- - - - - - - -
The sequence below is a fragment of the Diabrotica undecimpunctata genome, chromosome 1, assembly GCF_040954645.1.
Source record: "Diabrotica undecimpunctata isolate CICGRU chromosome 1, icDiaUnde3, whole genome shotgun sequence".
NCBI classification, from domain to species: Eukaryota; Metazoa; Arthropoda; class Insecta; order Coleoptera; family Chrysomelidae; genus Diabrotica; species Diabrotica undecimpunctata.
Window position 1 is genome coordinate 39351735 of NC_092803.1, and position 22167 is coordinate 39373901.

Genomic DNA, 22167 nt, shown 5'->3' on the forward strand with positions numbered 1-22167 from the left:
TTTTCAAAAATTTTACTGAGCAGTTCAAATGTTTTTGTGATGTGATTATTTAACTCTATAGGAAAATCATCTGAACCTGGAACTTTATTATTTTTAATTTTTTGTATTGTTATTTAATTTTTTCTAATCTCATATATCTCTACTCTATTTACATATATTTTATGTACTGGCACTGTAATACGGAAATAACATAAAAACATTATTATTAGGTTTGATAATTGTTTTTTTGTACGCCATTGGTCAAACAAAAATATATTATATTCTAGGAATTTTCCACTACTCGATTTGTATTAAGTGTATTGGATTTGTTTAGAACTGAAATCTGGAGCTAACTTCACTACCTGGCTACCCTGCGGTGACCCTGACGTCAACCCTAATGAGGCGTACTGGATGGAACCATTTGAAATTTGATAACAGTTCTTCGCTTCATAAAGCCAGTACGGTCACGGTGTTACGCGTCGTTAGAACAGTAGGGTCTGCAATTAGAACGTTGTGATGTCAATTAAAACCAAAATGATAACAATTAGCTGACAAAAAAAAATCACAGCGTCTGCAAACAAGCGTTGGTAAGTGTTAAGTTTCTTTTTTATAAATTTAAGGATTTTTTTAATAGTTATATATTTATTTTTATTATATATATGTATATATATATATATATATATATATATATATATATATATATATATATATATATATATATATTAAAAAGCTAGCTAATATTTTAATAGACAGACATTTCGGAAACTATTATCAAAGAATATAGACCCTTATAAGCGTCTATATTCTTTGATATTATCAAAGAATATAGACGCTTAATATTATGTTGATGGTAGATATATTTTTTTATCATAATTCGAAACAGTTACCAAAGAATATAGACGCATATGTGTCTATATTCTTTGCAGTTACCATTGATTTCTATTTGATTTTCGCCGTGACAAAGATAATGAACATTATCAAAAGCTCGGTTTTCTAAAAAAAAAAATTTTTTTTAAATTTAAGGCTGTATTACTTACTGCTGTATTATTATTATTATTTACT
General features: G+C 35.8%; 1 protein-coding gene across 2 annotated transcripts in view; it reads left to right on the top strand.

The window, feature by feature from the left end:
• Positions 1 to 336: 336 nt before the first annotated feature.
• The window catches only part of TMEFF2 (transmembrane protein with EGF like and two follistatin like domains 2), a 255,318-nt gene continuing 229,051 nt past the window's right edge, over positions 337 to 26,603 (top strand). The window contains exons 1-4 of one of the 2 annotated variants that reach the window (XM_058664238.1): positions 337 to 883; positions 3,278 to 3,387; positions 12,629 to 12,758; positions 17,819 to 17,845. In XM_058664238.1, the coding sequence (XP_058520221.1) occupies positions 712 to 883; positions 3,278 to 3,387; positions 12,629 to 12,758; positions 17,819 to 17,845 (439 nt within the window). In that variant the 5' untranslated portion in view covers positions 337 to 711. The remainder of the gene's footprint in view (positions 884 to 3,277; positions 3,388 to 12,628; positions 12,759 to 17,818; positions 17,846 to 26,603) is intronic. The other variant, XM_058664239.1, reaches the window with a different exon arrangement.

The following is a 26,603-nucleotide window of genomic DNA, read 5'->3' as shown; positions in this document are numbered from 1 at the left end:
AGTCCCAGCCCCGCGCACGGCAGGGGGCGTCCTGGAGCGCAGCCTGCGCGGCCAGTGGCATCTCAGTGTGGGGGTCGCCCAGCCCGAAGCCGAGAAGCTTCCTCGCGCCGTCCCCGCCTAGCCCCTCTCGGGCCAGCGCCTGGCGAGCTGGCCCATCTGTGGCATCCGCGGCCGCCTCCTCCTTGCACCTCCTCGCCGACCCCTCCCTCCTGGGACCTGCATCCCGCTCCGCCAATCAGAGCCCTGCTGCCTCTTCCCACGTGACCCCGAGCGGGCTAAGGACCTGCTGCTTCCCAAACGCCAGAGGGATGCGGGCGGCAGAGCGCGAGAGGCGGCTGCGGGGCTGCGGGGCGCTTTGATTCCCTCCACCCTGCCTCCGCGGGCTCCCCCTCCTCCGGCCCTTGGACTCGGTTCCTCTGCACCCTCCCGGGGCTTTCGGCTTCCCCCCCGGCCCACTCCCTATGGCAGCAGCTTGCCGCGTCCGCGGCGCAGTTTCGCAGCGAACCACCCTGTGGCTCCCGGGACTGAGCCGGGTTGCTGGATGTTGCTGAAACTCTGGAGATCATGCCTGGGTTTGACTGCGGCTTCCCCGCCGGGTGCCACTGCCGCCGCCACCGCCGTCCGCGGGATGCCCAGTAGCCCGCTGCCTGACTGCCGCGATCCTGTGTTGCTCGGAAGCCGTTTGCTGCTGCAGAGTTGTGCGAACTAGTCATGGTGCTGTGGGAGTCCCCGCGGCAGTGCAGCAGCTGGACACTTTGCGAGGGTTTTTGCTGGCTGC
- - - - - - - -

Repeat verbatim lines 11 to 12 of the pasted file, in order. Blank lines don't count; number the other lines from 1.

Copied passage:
The following is a 26,603-nucleotide window of genomic DNA, read 5'->3' as shown; positions in this document are numbered from 1 at the left end:
AGTCCCAGCCCCGCGCACGGCAGGGGGCGTCCTGGAGCGCAGCCTGCGCGGCCAGTGGCATCTCAGTGTGGGGGTCGCCCAGCCCGAAGCCGAGAAGCTTCCTCGCGCCGTCCCCGCCTAGCCCCTCTCGGGCCAGCGCCTGGCGAGCTGGCCCATCTGTGGCATCCGCGGCCGCCTCCTCCTTGCACCTCCTCGCCGACCCCTCCCTCCTGGGACCTGCATCCCGCTCCGCCAATCAGAGCCCTGCTGCCTCTTCCCACGTGACCCCGAGCGGGCTAAGGACCTGCTGCTTCCCAAACGCCAGAGGGATGCGGGCGGCAGAGCGCGAGAGGCGGCTGCGGGGCTGCGGGGCGCTTTGATTCCCTCCACCCTGCCTCCGCGGGCTCCCCCTCCTCCGGCCCTTGGACTCGGTTCCTCTGCACCCTCCCGGGGCTTTCGGCTTCCCCCCCGGCCCACTCCCTATGGCAGCAGCTTGCCGCGTCCGCGGCGCAGTTTCGCAGCGAACCACCCTGTGGCTCCCGGGACTGAGCCGGGTTGCTGGATGTTGCTGAAACTCTGGAGATCATGCCTGGGTTTGACTGCGGCTTCCCCGCCGGGTGCCACTGCCGCCGCCACCGCCGTCCGCGGGATGCCCAGTAGCCCGCTGCCTGACTGCCGCGATCCTGTGTTGCTCGGAAGCCGTTTGCTGCTGCAGAGTTGTGCGAACTAGTCATGGTGCTGTGGGAGTCCCCGCGGCAGTGCAGCAGCTGGACACTTTGCGAGGGTTTTTGCTGGCTGC